[1-2] The Commonwealth has the burden to prove every essential element of the charged crime beyond a reasonable doubt. Washington v. Commonwealth, 273 Va. 619, 623, 643 S.E.2d 485, 487 (2007). An accused cannot be convicted of a crime unless the Commonwealth meets its burden of proof. See id. at 629, 643 S.E.2d at 490. "[A]n essential of the due process guaranteed by the Fourteenth Amendment [is] that no person shall be made to suffer the onus of a criminal conviction except upon sufficient proof — defined as evidence necessary to convince a trier of fact beyond a reasonable doubt of the existence of every element of the offense." Jackson v. Virginia, 443 U.S. 307, 316 (1979).

[3-4] First, We must determine the elements of the offence. Hubbard was convicted of felonious escape from custody under Code § 18.2-478, which states in relevant part:

[I]f any person lawfully in the custody of any police officer on a charge of criminal offense escapes from such custody by force or violence, he shall be guilty of a Class 6 felony.

(Emphasis added.) The plain language of the statute indicates that the Commonwealth must prove that the accused was in the custody of the police officer, that the accused was charged with a criminal offense before he was taken into custody, and that the accused escaped from such custody by force or violence. The Commonwealth must prove all three elements beyond a reasonable doubt before the accused can be found guilty of felonious escape from custody, as defined in Code § 18.2-478.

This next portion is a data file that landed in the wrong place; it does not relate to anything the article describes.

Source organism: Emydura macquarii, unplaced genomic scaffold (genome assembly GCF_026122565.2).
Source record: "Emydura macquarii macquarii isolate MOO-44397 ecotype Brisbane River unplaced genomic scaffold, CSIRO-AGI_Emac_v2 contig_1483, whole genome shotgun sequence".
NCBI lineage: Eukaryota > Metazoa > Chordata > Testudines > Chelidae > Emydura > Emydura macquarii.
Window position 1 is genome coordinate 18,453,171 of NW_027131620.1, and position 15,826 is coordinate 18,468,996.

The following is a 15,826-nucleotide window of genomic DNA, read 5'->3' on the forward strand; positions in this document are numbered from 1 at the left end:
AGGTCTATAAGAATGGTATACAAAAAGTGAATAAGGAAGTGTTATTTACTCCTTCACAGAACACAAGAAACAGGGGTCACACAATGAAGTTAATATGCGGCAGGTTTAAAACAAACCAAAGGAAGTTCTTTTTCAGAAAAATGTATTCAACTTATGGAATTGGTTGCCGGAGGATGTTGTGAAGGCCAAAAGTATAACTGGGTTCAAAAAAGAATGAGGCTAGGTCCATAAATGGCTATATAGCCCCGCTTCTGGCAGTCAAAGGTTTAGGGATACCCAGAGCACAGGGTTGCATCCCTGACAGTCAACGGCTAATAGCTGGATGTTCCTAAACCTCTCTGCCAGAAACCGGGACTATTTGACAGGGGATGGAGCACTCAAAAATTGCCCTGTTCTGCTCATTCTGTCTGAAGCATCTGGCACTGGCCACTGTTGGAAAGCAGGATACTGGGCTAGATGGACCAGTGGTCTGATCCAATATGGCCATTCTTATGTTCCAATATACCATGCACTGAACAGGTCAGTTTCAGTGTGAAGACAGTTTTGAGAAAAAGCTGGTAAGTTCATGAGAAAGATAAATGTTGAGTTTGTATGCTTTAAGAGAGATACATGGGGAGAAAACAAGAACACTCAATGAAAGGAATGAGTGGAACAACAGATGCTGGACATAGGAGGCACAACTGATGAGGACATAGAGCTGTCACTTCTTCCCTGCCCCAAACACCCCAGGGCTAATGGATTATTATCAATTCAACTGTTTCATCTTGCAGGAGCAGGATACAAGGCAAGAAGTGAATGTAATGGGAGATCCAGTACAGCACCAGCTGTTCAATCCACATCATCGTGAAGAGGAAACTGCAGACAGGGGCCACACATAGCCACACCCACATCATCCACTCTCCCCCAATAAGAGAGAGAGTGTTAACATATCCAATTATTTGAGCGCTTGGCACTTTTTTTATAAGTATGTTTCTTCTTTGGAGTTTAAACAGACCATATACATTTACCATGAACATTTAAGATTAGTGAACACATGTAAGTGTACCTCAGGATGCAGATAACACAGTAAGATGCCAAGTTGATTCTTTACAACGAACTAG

Although this Court has never addressed what constitutes being taken into custody "on a charge of criminal offense," the Court of Appeals considered the issue in Coles v. Commonwealth, 44 Va. App. 549, 605 S.E.2d 784 (2004). In Coles, the defendant appealed his conviction under Code § 18.2-478 arguing that the Commonwealth failed to prove he was taken into custody "on a charge of criminal offense." Id. at 553, 605 S.E.2d at 786. In Coles, the Commonwealth claimed that probable cause to arrest satisfies the element in Code § 18.2-478 requiring the Commonwealth to prove the defendant was taken into custody "on a charge of criminal offense." Id. at 557, 605 S.E.2d at 787. However, the Court of Appeals rejected the Commonwealth's argument and held, "[I]n order to sustain a conviction for escape under Code § 18.2-478, the evidence must prove beyond a reasonable doubt that the defendant was taken into custody `on a charge of criminal offense.' Probable cause to arrest will not satisfy this element of the offense." Id. at 561, 605 S.E.2d at 790. We agree with, and adopt, the Court of Appeals' holding in Coles.